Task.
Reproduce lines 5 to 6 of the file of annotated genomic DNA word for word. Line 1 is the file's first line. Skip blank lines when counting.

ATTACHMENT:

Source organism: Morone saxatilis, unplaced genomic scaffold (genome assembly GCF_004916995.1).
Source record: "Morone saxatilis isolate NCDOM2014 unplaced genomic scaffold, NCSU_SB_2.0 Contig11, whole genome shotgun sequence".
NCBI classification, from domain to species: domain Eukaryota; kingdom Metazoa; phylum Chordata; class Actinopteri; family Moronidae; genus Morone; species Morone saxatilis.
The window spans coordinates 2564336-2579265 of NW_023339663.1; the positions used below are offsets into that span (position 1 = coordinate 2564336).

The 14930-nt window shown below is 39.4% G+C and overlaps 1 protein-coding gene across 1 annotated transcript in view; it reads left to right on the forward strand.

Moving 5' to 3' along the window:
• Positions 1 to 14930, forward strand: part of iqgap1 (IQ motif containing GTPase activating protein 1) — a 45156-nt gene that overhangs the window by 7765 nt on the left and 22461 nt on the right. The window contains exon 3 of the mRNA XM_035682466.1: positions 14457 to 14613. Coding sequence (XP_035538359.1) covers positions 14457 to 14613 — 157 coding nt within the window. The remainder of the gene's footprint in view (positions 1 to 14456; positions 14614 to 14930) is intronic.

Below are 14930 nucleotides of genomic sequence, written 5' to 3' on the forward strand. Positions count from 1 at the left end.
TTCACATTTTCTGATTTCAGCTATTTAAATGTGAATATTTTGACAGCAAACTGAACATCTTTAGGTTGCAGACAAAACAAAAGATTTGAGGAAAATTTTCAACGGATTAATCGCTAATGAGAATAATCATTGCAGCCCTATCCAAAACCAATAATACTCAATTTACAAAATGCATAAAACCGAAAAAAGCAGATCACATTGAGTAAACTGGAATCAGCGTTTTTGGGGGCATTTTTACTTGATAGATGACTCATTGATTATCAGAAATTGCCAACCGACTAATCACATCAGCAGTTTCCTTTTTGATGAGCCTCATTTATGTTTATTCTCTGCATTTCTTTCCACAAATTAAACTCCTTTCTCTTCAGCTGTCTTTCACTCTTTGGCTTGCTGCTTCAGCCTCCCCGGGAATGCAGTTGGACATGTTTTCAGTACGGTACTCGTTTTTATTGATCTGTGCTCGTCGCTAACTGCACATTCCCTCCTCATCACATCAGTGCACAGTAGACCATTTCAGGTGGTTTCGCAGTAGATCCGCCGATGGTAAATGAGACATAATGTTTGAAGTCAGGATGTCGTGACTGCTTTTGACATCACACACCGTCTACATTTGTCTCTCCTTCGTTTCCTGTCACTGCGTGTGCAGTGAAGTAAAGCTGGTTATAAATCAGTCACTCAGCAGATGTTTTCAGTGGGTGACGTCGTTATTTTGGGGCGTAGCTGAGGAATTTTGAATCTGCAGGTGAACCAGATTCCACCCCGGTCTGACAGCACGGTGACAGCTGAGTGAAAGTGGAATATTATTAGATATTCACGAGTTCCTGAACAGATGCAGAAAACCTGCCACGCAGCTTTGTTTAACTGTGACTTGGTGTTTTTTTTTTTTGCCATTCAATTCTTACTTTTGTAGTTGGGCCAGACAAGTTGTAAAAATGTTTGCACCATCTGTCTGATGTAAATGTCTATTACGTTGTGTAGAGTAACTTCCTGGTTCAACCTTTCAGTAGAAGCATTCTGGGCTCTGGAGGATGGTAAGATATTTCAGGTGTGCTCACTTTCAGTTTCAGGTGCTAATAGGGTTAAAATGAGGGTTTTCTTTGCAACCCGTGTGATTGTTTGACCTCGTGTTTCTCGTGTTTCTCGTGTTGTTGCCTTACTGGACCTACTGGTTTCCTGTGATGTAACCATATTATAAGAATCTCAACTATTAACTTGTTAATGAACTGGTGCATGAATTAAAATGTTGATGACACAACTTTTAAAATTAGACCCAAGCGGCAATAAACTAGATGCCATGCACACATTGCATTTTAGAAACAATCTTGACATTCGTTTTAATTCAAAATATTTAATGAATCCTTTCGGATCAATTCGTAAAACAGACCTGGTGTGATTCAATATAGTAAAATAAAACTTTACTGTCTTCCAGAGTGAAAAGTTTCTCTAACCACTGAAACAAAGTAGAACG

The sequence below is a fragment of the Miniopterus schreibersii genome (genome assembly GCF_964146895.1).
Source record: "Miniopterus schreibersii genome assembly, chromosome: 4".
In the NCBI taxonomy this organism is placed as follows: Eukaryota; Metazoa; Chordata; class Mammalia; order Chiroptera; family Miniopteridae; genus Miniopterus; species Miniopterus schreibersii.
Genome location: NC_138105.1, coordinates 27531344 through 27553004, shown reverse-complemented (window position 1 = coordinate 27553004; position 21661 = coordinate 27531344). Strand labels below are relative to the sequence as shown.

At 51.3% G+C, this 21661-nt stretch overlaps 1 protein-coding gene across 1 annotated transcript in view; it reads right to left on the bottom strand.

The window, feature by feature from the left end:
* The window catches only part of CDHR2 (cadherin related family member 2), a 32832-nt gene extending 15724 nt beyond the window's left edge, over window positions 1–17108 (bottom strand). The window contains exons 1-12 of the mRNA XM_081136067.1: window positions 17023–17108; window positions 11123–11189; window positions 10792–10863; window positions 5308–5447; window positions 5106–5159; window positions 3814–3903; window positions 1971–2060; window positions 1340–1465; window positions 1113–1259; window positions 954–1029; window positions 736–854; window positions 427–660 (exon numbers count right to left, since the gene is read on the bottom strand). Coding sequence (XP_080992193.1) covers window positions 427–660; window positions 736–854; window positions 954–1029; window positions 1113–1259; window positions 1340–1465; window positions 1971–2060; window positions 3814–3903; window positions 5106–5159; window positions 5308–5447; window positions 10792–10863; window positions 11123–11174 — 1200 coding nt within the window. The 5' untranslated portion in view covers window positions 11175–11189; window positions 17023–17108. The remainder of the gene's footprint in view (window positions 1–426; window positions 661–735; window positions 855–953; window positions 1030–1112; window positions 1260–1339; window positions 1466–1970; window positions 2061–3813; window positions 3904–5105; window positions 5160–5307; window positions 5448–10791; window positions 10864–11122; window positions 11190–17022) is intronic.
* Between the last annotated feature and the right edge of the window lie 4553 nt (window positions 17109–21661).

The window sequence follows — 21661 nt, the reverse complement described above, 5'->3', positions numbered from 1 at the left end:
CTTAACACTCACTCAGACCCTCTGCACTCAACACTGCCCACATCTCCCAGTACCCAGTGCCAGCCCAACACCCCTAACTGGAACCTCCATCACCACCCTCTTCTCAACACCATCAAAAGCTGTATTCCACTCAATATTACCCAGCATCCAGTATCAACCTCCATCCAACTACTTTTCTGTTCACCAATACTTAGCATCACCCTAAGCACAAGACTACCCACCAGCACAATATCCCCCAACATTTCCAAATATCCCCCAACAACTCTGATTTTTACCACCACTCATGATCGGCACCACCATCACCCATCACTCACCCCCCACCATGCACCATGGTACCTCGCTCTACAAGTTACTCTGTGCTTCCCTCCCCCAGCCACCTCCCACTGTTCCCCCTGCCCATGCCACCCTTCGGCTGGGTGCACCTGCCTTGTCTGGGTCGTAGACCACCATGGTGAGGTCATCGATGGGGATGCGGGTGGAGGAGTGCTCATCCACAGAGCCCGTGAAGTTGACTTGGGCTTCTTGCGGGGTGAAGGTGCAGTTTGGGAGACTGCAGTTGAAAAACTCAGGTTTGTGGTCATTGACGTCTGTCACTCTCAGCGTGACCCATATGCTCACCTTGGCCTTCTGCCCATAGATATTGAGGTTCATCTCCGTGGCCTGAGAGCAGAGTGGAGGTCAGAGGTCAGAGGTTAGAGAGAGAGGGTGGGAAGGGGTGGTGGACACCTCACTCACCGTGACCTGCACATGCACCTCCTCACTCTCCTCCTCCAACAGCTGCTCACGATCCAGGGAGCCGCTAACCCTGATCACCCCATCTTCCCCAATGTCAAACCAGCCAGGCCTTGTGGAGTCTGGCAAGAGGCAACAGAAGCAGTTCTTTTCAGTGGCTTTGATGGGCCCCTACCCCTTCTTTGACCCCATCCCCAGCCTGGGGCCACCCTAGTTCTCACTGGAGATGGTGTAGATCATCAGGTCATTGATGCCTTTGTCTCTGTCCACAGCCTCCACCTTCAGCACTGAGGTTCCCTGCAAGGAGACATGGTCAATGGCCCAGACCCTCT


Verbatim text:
The 14930-nt window shown below is 39.4% G+C and overlaps 1 protein-coding gene across 1 annotated transcript in view; it reads left to right on the forward strand.

Moving 5' to 3' along the window: